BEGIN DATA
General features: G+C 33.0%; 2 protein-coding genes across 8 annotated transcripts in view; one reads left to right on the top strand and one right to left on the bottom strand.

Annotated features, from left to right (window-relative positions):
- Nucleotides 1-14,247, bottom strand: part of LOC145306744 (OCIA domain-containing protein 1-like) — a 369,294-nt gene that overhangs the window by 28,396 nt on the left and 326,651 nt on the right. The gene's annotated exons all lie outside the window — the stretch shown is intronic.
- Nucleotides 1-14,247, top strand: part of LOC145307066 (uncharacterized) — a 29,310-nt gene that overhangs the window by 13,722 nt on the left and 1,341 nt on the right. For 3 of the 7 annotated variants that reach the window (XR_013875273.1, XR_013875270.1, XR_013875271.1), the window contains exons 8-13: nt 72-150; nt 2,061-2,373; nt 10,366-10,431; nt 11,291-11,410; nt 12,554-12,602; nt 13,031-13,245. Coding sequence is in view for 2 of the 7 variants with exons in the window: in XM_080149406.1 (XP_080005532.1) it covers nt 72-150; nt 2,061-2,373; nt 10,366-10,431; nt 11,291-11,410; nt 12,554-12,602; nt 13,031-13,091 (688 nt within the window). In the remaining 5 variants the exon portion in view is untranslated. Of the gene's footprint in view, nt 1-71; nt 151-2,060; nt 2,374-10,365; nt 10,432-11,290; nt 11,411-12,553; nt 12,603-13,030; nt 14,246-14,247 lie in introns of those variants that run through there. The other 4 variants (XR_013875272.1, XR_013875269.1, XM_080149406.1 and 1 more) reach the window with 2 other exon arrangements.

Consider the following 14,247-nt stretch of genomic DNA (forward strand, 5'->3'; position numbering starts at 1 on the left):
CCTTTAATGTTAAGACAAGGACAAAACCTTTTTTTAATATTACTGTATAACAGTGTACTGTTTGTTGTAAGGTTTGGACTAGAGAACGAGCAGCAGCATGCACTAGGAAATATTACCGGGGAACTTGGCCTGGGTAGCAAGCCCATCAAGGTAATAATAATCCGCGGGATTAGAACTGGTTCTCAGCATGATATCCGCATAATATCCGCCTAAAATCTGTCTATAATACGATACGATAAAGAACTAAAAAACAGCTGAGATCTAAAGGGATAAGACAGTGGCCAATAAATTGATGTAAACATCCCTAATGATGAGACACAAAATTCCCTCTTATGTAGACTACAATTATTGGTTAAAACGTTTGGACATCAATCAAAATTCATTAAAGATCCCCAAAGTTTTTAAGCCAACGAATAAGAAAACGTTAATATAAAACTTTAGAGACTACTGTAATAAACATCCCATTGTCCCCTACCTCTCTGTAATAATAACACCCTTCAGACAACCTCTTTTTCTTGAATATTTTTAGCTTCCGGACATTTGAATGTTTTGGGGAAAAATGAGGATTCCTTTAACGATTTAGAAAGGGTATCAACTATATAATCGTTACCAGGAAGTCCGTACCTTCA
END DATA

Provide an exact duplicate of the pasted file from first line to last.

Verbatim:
General features: G+C 33.0%; 2 protein-coding genes across 8 annotated transcripts in view; one reads left to right on the top strand and one right to left on the bottom strand.

Annotated features, from left to right (window-relative positions):
- Nucleotides 1-14,247, bottom strand: part of LOC145306744 (OCIA domain-containing protein 1-like) — a 369,294-nt gene that overhangs the window by 28,396 nt on the left and 326,651 nt on the right. The gene's annotated exons all lie outside the window — the stretch shown is intronic.
- Nucleotides 1-14,247, top strand: part of LOC145307066 (uncharacterized) — a 29,310-nt gene that overhangs the window by 13,722 nt on the left and 1,341 nt on the right. For 3 of the 7 annotated variants that reach the window (XR_013875273.1, XR_013875270.1, XR_013875271.1), the window contains exons 8-13: nt 72-150; nt 2,061-2,373; nt 10,366-10,431; nt 11,291-11,410; nt 12,554-12,602; nt 13,031-13,245. Coding sequence is in view for 2 of the 7 variants with exons in the window: in XM_080149406.1 (XP_080005532.1) it covers nt 72-150; nt 2,061-2,373; nt 10,366-10,431; nt 11,291-11,410; nt 12,554-12,602; nt 13,031-13,091 (688 nt within the window). In the remaining 5 variants the exon portion in view is untranslated. Of the gene's footprint in view, nt 1-71; nt 151-2,060; nt 2,374-10,365; nt 10,432-11,290; nt 11,411-12,553; nt 12,603-13,030; nt 14,246-14,247 lie in introns of those variants that run through there. The other 4 variants (XR_013875272.1, XR_013875269.1, XM_080149406.1 and 1 more) reach the window with 2 other exon arrangements.

Consider the following 14,247-nt stretch of genomic DNA (forward strand, 5'->3'; position numbering starts at 1 on the left):
CCTTTAATGTTAAGACAAGGACAAAACCTTTTTTTAATATTACTGTATAACAGTGTACTGTTTGTTGTAAGGTTTGGACTAGAGAACGAGCAGCAGCATGCACTAGGAAATATTACCGGGGAACTTGGCCTGGGTAGCAAGCCCATCAAGGTAATAATAATCCGCGGGATTAGAACTGGTTCTCAGCATGATATCCGCATAATATCCGCCTAAAATCTGTCTATAATACGATACGATAAAGAACTAAAAAACAGCTGAGATCTAAAGGGATAAGACAGTGGCCAATAAATTGATGTAAACATCCCTAATGATGAGACACAAAATTCCCTCTTATGTAGACTACAATTATTGGTTAAAACGTTTGGACATCAATCAAAATTCATTAAAGATCCCCAAAGTTTTTAAGCCAACGAATAAGAAAACGTTAATATAAAACTTTAGAGACTACTGTAATAAACATCCCATTGTCCCCTACCTCTCTGTAATAATAACACCCTTCAGACAACCTCTTTTTCTTGAATATTTTTAGCTTCCGGACATTTGAATGTTTTGGGGAAAAATGAGGATTCCTTTAACGATTTAGAAAGGGTATCAACTATATAATCGTTACCAGGAAGTCCGTACCTTCA